An intense journey from youthful hopes and dreams, to the edge of despair and terrible death
On a cold and snowy winter day, in 1943, the last transport from the ghetto of Wloszczowa, a small town in the south of Poland, is getting ready to leave. It is transporting the last remaining Jews to the Treblinka death camp. There, on a concrete platform fenced in with barbed wire, German soldiers stand guard, some holding onto fierce attack dogs, exposing their intimidating teeth. With the butts of their rifles, they shoved the frightened people who had just disembarked from the train they had been squeezed in for two days in sealed wagons without any food or water. They are led into a large concrete structure and commanded to undress and get ready to shower. Completely naked, they are told to run into the “cleansing” hall; when it was full, the doors were shut. Among dozens of Jews who were crammed into the sealed chamber I spotted Lilly, my young and beautiful aunt, standing there naked, trying to hide her nakedness with her hands, shivering with cold and fear. Almost complete darkness reigns inside with people pushing, praying, crying and screaming in despair.
After a few minutes a small hatch opens from the ceiling and a single beam of light penetrates. Everybody looks up and watches as a small canister is thrown down into the room. Suddenly a pungent smell rises from the floor and engulfs the room. People grab their throats, choking, coughing and vomiting. They start climbing one onto the other as they try to reach higher levels where there is still some air.
After a few moments, there is complete stillness; no groaning or suffering. Deathly silence takes over.
The sound of creaking hinges is heard and the doors open. Guards wearing masks peek inside and see that there are still some bodies twitching and fluttering as white foam drips from their mouths. The guards quickly move away, allowing the gas to dissipate and evaporate before other prisoners arrive to remove the bodies and move them to the crematorium where they will be burnt. Among those bodies is the body of my aunt Lilly, who was only twenty-seven years old.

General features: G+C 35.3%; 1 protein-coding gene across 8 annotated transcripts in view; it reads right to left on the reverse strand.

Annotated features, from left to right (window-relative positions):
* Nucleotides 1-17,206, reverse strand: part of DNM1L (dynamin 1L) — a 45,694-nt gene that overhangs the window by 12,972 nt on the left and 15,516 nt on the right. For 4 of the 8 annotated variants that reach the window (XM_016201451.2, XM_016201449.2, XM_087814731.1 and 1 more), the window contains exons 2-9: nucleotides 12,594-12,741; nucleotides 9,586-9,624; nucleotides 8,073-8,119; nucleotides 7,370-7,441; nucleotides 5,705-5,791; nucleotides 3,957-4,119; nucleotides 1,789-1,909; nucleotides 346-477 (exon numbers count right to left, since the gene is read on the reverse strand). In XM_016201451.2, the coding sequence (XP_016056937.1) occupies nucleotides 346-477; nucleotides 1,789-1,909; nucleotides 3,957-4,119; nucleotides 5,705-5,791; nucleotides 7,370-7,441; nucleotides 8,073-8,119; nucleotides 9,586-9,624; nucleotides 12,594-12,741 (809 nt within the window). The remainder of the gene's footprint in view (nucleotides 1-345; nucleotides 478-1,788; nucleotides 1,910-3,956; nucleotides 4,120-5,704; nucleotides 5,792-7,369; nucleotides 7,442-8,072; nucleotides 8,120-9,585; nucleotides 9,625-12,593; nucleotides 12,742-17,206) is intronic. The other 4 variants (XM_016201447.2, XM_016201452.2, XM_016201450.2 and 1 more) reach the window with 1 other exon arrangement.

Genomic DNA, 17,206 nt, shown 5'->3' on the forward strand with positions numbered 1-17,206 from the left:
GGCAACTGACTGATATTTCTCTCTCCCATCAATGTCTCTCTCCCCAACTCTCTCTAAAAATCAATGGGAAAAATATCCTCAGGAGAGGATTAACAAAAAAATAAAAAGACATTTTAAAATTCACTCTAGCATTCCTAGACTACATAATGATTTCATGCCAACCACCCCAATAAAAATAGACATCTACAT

I recognized her image from the many pictures that were found in perfect order in her personal album that was hidden by a Polish family. I also felt I knew her from stories that I heard about her from my father – her older brother.
Ever since I saw her image, I began to dream, and the dream haunts me; those frightening recurring images. Nearly always, at the point when her body is thrown into the oven of the crematorium and the metallic sound of the iron door being locked, I wake up sweating with my heart pounding.
I lie awake in bed and think and imagine what those poor souls, who went like lambs to the slaughter, must have experienced. Those were real people, many of whom were from my large and diverse family. Those thoughts provoke anger in me and a strong desire to take revenge. My body aches and refuses to believe that all this really happened.
But I have been there several times, to Majdanek, Treblinka, Auschwitz, Birkenau and Dachau. I saw everything; the barracks, the crematoria, the execution wall, the platform and train tracks. Although seventy years have passed, it seems as if it were yesterday.
Lilly was murdered four years before I was born, and two years before the Second World War ended.
Fragment of the book
When Lilly woke up, she found that her mother and aunt were already awake and reading books.
“What is the book you’re reading about?” Lilly asked Berta.
“It is a book that I found in the library in Warsaw. It takes place during the fifteenth century and is about a young Russian girl named Rukslan Aleksandra, who was brought to Constantinople and placed in the harem at the Topkapi Palace. It tells of the great love that developed between her and Sultan Suleiman the Magnificent,” Berta replied.
“It sounds like an interesting story. When you have finished it, I would like to read it,” Lilly said.
“Are you implying that I should hurry up?” Bertha asked.
“No,” Lilly replied. “You can continue at your own pace. I find it difficult to read on trains with all the vibration and shaking. I feel sick and cannot concentrate on reading.”
“Stop chattering,” Ida interrupted. “What would the two of you like to eat? I was just at the restaurant and had some tea and toast.”
“If so, I will go too. But first I must go to the bathroom and freshen up a bit” Berta said.
The speeding train passed through villages and vast green plains. As they approached Bucharest, they saw the village farmers plowing their fields with primitive wooden plows drawn by oxen. There were no vehicles in sight and poverty was evident everywhere. All they saw were animals pulling cartloads of straw.
“It is so much fun to be a tourist and to travel in luxury. The only person I know who can afford to travel in this style is Aunt Cesia,” Lilly commented. Her mother and aunt did not answer her, either because they did not hear her, or because the comment did not warrant a response.